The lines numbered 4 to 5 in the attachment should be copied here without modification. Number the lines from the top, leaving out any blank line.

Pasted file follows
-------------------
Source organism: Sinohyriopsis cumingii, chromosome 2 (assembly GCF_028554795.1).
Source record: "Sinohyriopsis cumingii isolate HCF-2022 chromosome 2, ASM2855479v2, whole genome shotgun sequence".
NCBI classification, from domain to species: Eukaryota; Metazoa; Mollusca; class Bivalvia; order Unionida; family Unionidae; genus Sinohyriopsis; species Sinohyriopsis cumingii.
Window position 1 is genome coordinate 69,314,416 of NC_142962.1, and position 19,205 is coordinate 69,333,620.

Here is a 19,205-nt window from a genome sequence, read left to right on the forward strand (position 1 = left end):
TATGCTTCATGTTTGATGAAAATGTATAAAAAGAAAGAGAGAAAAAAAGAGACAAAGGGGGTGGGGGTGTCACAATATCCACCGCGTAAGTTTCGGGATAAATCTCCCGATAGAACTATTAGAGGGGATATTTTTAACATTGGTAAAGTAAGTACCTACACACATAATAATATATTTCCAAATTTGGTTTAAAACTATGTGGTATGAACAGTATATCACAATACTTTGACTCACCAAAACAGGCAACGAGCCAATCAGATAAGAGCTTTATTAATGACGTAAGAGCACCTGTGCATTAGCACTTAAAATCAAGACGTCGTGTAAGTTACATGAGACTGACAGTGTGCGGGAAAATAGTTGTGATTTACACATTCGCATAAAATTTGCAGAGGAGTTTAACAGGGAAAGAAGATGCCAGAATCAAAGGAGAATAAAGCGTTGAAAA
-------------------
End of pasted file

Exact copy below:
Window position 1 is genome coordinate 69,314,416 of NC_142962.1, and position 19,205 is coordinate 69,333,620.

Here is a 19,205-nt window from a genome sequence, read left to right on the forward strand (position 1 = left end):